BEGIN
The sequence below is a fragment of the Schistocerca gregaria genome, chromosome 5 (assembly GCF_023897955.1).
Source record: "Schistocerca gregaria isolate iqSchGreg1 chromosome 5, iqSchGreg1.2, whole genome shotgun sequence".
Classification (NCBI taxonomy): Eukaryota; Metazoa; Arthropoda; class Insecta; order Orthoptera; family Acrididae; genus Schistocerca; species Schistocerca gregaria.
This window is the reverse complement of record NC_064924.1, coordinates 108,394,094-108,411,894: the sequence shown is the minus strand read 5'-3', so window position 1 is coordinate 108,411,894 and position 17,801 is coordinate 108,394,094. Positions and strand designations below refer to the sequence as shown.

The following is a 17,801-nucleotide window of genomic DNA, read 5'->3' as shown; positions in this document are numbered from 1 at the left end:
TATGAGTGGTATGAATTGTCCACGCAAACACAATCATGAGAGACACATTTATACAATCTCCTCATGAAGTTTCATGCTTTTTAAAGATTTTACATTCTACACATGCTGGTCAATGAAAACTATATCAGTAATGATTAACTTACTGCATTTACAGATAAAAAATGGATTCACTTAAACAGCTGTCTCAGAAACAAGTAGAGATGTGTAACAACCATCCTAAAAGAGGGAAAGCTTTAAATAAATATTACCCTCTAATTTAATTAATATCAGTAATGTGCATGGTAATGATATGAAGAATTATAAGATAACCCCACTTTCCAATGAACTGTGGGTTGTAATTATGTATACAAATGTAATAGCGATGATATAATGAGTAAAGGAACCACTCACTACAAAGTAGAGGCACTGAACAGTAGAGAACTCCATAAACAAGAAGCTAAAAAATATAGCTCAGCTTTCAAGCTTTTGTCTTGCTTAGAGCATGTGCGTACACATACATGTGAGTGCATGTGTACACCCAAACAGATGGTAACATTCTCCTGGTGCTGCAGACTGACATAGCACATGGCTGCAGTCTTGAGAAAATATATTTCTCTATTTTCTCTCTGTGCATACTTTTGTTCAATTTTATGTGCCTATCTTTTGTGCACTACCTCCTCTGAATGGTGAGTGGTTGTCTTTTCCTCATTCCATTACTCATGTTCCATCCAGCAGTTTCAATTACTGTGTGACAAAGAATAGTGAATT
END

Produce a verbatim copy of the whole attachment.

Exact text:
The sequence below is a fragment of the Schistocerca gregaria genome, chromosome 5 (assembly GCF_023897955.1).
Source record: "Schistocerca gregaria isolate iqSchGreg1 chromosome 5, iqSchGreg1.2, whole genome shotgun sequence".
Classification (NCBI taxonomy): Eukaryota; Metazoa; Arthropoda; class Insecta; order Orthoptera; family Acrididae; genus Schistocerca; species Schistocerca gregaria.
This window is the reverse complement of record NC_064924.1, coordinates 108,394,094-108,411,894: the sequence shown is the minus strand read 5'-3', so window position 1 is coordinate 108,411,894 and position 17,801 is coordinate 108,394,094. Positions and strand designations below refer to the sequence as shown.

The following is a 17,801-nucleotide window of genomic DNA, read 5'->3' as shown; positions in this document are numbered from 1 at the left end:
TATGAGTGGTATGAATTGTCCACGCAAACACAATCATGAGAGACACATTTATACAATCTCCTCATGAAGTTTCATGCTTTTTAAAGATTTTACATTCTACACATGCTGGTCAATGAAAACTATATCAGTAATGATTAACTTACTGCATTTACAGATAAAAAATGGATTCACTTAAACAGCTGTCTCAGAAACAAGTAGAGATGTGTAACAACCATCCTAAAAGAGGGAAAGCTTTAAATAAATATTACCCTCTAATTTAATTAATATCAGTAATGTGCATGGTAATGATATGAAGAATTATAAGATAACCCCACTTTCCAATGAACTGTGGGTTGTAATTATGTATACAAATGTAATAGCGATGATATAATGAGTAAAGGAACCACTCACTACAAAGTAGAGGCACTGAACAGTAGAGAACTCCATAAACAAGAAGCTAAAAAATATAGCTCAGCTTTCAAGCTTTTGTCTTGCTTAGAGCATGTGCGTACACATACATGTGAGTGCATGTGTACACCCAAACAGATGGTAACATTCTCCTGGTGCTGCAGACTGACATAGCACATGGCTGCAGTCTTGAGAAAATATATTTCTCTATTTTCTCTCTGTGCATACTTTTGTTCAATTTTATGTGCCTATCTTTTGTGCACTACCTCCTCTGAATGGTGAGTGGTTGTCTTTTCCTCATTCCATTACTCATGTTCCATCCAGCAGTTTCAATTACTGTGTGACAAAGAATAGTGAATT